you'll get it figured out. but deep down you know that already.

Kat said...

I just had to redo my own budget (admittedly, not after a massive life change...) so I can feel your pain, in a tiny, tiny way. Good luck.

Also, you already knew this, but your blog is fascinating. :)

Jack said...

Wantless,

I am going to have to disagree with you re the gym and netflix. The former is essential for my sanity; working out is incredibly healthy an compliments my bike riding. And yoga, pilates and everything else is also a plus. As for netflix, i found it as cost-effective way to watch movies online and via mail without having a $200 plus cable package. Groceries and personal spending, as mentioned in the post, will need to be trimmed quite a bit. BTW, would LOVE to be where you are. Let's hope I can get there soon enough.

Kerry,

Well, now I feel better walking down the street :) Thanks for the kudos.

Miss scorpio,

Thanks for the comment. Yeah, that one thing is a biggie for me. And I predict it will be fairly controversial. My mom is going to kill me...

Jack said...

Carrot,

Sweet! I am soooo riding with you within the next year.


Jerry,

As always, you are super insightful. It's the lifestyle that I have a problem with. But it is the job that allows you, seduces you into the lifestyle. I am in the process of looking for another law job that focuses on sustainable development. Nothing wrong with law or being a lawyer. It's the insanity of law firm culture that is the problem.

Elizabeth,

Definitely taking the next couple of months to track my spending so that I can figure out budgeting. By Jan 1st or so I should have groove going. As for the discrepancy, the Current column does not include my current mortgage payments whereas the post-job column has a accumulated housing cost into one amount. BTW, food rocks!

Jack said...

Nea,

Believe me, I remember that post and actually kept a small book with purchase amounts for a while to try and economize. Just didn't have the time so didn't keep up. But now I will!

Jennoit,

See comments above. Definitely doing the same exact thing for a couple of months to track my spending. BTW, given your cycling, you must give me some pointers on getting the right kind of food etc...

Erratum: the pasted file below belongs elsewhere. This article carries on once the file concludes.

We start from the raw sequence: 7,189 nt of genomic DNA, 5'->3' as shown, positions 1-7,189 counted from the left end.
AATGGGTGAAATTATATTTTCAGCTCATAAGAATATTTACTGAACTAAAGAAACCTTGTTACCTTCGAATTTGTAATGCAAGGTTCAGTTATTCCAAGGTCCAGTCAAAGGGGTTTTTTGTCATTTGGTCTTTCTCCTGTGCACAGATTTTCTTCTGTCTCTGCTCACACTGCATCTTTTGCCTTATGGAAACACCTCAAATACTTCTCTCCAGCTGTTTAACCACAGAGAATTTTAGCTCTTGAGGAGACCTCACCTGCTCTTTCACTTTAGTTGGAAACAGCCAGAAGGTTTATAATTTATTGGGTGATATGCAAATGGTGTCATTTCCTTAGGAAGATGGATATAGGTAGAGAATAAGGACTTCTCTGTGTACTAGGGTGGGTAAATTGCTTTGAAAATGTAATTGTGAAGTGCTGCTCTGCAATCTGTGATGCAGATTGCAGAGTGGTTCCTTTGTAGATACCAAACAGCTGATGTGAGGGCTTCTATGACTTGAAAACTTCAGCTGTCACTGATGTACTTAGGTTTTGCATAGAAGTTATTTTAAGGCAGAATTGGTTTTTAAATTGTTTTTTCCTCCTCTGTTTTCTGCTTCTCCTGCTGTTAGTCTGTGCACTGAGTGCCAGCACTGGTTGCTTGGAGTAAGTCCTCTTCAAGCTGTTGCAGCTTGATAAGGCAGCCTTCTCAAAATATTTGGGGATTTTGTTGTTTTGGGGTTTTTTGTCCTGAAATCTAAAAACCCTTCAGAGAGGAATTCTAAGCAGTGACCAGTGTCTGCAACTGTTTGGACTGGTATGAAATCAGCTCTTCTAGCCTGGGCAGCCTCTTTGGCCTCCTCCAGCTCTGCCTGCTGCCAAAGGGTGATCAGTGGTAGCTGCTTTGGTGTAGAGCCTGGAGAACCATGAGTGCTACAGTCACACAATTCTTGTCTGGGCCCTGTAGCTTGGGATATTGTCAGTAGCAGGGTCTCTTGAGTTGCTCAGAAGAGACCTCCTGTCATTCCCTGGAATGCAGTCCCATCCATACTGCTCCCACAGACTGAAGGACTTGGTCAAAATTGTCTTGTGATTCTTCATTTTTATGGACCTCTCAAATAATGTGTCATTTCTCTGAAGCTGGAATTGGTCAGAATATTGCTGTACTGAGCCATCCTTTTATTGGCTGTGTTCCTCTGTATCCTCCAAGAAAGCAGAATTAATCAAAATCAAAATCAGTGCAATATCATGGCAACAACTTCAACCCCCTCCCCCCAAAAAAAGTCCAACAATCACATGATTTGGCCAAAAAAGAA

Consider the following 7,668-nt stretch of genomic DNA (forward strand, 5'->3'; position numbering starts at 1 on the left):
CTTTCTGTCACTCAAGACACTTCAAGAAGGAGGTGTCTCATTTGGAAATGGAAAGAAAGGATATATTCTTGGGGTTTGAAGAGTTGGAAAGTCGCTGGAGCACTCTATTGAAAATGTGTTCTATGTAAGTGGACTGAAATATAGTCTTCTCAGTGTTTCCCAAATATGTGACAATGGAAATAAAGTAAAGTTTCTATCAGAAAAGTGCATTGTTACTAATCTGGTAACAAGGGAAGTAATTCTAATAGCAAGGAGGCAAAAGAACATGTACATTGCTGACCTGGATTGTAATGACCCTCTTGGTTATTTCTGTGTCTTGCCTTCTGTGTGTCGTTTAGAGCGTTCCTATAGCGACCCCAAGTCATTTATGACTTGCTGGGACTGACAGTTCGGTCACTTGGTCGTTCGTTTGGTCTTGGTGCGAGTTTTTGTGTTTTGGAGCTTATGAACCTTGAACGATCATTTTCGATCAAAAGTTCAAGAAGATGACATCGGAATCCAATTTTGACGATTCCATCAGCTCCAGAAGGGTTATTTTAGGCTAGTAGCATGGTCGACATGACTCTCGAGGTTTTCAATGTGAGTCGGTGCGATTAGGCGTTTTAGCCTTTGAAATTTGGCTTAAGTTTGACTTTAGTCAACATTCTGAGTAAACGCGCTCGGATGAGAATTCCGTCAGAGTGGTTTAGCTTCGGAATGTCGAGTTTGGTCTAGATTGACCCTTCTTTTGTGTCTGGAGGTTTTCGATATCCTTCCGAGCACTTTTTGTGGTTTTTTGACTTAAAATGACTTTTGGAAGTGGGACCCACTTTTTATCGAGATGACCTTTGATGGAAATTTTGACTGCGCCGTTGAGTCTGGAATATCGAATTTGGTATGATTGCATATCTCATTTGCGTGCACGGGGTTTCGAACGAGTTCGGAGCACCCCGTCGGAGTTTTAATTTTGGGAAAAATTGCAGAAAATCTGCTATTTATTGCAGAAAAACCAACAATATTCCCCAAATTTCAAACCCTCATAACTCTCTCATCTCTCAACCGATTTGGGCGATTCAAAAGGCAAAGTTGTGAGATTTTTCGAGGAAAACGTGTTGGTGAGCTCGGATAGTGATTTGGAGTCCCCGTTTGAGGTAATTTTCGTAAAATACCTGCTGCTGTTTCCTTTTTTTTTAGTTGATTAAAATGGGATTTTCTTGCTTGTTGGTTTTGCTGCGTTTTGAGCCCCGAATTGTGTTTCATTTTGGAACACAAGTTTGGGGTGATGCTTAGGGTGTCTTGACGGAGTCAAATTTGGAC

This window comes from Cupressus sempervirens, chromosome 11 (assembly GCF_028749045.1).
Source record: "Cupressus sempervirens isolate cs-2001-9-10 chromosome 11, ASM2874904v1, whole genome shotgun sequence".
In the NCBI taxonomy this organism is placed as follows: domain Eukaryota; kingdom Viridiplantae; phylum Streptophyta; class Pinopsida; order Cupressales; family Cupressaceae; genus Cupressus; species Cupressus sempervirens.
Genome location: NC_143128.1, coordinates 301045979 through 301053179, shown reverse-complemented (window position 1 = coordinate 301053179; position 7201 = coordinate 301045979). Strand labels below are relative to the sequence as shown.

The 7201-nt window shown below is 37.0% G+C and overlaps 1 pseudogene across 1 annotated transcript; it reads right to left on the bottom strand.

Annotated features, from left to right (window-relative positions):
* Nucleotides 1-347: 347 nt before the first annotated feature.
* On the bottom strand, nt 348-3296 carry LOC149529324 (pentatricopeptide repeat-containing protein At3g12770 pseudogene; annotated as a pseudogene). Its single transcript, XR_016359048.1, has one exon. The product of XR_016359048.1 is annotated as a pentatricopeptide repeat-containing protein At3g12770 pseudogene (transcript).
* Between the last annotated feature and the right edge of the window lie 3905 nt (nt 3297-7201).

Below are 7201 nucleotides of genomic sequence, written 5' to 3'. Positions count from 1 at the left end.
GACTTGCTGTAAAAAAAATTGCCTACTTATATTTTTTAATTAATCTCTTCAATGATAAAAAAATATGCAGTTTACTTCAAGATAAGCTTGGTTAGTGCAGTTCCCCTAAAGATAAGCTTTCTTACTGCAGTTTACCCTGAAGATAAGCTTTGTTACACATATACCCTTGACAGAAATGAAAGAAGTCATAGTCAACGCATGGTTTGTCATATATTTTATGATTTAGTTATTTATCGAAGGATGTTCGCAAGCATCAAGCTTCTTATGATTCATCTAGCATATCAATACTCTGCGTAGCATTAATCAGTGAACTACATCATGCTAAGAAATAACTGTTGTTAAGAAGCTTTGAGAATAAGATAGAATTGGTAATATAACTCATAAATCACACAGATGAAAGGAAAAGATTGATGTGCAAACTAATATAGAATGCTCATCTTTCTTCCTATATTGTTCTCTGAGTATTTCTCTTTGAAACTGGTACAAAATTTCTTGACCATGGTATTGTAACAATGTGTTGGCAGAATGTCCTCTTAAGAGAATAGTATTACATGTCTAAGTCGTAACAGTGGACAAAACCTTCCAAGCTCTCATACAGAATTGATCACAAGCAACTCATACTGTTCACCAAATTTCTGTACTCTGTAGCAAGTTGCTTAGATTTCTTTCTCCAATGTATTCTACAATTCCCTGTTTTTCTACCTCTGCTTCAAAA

A square peg,

I absolutely suspect that, which is why it's one area I am targeting for cost-cutting. As for taxis, that's a good point, though they stop running sometimes when I am out with friends. Dry cleaning is a GREAT point; problem is that I still have clothing that will need to be dry cleaned if I wear it at all. Question comes up: why even wear it then?

Clothing: probably not, but it is a good place to start.

Keep this stuff coming. I need all the input you can provide. :)

Alina said...

Jack,
I had no idea... though somewhere in between our sparse e-mails (& even though I know u very little) I felt it was inevitable for you too, so it's funny u used that same language. I thought it yrs ago when I came across an old "Spark" journal from HS, where u had written a poem ... "Sensuality." So I was surprised to find you were a corporate lawyer. But still, I understand the dilemma... what do you do if you're intelligent & want great things out of life... but at the same time u are restless & realize there is so much u have forsaken. Yup, it was inevitalbe. Funny how the universe has a way of making us trip over the things we need to listen to... I bet there were a few shovels that hit u in the head b4 u finally listened. I've had a few experiences like that, including a few mos ago when I quit financial planning b/c I realized what I really wanted to do (always, this was nothing new) was medicine. After college I also went to Serbia to work for a humanitarian org, and what started as a 6 mo stint became 2 yrs. Plus many adventures in between...so I know you will have great adventures that you can't even fanthom right now, esp sensing ur personality. I think we share the trait of preferring the un-explored to the over-done in traveling. Only one thing: too bad you're starting when the weather is turning cold ... though if you are considering other [less developed] countries, it will be both cheaper & warmer (I flew to Guatemala a few mos ago for $300 RT, and cost of living wont run you more than $200/mo). Regardless, this is your trip, go where the wind beckons. And if you want a bit of inspiration, check out Daniel Holdt on Couch Surfing & Hospitality Club (he was my 1st host yrs ago, and his attitude & way of life is enchanting). If you're in Denamrk, he'd be a great host. And when you're in NY, I really want to show you a book "American Pictues" that his dad published yrs ago when he was traveling all over the US by hitch hiking. OK, enjoy the adventures ... I think u will find living on a budget ... surprisingly refreshing. It will make u appreciate the little things ... & believe it or not u will enjoy it.